8 Responses to “Getting to the Bottom of Leftover Condiments”


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  1. Juhli

    What a great list of tasty ideas! Thanks for expanding my thoughts on this.

  2. Hi Meg,
    Some great ideas here! Plastic bottles are also easily cut 2 inches from the bottom or so in order to scoop out the last precious bit with your finger. Thanks again for your newsletter. Always a treat to receive 😀

    • Meg

      Thanks, Daphne, glad the newsletter works for you! Cutting those bottles is definitely one way to get to the rest of the stuff. Do you use poultry shears?

  3. Jo

    Hi Meg, just came over from 365lessthings. These are super ideas for ends of condiments – prior to reading this, the only tip I knew was to add ketchup/water to stew! My world has just expanded in a tasty way 🙂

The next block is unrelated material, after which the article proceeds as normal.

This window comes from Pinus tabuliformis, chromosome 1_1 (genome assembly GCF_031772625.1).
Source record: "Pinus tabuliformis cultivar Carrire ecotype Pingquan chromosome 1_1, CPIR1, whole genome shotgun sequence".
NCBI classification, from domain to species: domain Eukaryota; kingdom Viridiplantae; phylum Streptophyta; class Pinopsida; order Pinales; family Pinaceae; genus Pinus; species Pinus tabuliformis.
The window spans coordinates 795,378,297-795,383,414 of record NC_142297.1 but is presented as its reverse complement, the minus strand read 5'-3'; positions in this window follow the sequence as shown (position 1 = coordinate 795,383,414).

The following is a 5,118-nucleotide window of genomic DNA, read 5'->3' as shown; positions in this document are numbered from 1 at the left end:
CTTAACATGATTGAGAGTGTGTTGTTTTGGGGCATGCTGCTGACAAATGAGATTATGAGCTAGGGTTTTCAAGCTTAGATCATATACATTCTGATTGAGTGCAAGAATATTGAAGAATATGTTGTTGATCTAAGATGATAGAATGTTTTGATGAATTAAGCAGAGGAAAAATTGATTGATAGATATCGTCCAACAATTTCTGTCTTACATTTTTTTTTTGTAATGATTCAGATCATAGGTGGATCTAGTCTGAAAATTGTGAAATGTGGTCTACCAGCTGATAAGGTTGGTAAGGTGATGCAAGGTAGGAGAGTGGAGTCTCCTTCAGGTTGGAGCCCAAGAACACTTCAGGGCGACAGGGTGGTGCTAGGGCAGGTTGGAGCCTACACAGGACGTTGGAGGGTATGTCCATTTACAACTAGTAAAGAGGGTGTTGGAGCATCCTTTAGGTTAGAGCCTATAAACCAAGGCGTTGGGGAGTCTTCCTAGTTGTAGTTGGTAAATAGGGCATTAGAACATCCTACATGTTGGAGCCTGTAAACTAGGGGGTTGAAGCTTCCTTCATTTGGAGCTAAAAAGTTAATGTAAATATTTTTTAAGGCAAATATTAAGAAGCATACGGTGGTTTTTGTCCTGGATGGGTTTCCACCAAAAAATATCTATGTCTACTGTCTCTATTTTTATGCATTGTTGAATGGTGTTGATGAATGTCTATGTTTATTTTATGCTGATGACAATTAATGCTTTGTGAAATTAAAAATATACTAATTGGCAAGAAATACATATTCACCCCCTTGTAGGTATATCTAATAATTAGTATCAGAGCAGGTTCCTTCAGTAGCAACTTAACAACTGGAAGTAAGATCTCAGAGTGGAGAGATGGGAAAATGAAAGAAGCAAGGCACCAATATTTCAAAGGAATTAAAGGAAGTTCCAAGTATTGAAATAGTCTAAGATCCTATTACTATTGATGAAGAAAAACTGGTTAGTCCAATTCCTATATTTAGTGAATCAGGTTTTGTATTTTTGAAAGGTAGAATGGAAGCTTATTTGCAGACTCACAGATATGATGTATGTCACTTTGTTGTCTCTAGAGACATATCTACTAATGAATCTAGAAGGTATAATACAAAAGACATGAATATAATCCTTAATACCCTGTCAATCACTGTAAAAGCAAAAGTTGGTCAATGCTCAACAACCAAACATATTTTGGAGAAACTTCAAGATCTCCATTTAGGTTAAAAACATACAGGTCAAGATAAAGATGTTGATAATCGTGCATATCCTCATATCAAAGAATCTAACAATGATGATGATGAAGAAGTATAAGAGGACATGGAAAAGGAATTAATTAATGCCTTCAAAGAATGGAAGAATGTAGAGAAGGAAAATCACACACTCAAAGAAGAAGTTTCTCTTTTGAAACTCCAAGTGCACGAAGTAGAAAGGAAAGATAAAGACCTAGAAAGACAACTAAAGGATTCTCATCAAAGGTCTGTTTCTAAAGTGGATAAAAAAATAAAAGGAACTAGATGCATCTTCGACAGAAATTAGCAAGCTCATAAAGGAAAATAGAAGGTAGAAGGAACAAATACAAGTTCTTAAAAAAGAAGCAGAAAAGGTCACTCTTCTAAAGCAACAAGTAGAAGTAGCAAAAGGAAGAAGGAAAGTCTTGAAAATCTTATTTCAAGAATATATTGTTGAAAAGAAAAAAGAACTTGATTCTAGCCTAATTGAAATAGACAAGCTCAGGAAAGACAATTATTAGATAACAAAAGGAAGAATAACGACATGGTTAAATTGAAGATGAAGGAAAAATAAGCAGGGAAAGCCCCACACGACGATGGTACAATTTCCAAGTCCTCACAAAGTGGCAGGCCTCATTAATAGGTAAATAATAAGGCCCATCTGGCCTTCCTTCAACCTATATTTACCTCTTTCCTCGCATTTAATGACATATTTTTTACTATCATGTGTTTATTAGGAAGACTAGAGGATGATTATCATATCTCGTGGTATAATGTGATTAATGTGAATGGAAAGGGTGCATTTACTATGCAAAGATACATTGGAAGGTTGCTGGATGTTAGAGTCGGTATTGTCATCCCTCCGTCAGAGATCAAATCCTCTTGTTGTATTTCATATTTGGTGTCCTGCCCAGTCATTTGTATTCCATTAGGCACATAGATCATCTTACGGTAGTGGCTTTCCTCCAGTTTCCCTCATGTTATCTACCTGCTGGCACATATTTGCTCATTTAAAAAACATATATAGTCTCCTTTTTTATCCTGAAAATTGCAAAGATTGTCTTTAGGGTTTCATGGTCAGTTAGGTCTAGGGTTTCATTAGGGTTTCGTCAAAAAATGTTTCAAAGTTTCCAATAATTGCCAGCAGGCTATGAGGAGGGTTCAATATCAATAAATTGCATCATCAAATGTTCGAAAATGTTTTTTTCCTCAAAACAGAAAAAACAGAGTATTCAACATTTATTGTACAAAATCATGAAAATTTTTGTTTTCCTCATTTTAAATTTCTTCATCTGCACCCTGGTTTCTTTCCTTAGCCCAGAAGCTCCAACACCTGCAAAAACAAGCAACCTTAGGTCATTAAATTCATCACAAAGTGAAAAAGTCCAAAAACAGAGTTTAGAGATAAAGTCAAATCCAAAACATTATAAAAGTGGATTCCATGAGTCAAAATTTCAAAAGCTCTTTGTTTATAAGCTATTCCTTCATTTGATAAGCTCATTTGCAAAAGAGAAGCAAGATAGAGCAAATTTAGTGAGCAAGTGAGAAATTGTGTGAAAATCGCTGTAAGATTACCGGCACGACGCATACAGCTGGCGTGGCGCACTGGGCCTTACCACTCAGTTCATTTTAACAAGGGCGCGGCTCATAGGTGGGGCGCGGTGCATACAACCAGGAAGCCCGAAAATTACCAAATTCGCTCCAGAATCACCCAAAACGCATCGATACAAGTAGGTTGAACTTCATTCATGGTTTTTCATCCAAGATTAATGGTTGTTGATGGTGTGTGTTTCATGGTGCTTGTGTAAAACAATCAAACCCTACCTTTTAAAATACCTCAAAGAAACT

4. Meg,
    I can’t believe this is the first time I’ve been here to read your cooking blog!

    I add salsa to my minestrone soup to give it that little extra zing and of course to use up the last bit in the jar.

    Being frugal to a fault, I also tip the old jar of condiment upside dow on top of the new jar and let the last bits ooze down. This works best after you’ve used a little of the new jar to make room. 🙂

  5. If it’s something (mustard, ketchup, syrup, molasses, honey, BBQ sauce) that won’t be hurt by heating, applying a little heat makes it possible to get more of the dregs out. I usually do this before the dilution step. You can either microwave it if the container will take it or do it the old-fashioned way: set the container in a saucepan with a little water (two inches or more) and heat to a simmer.

    Also, if the remainder is going in a recipe that calls for liquid anyway, add the liquid to the jar and shake.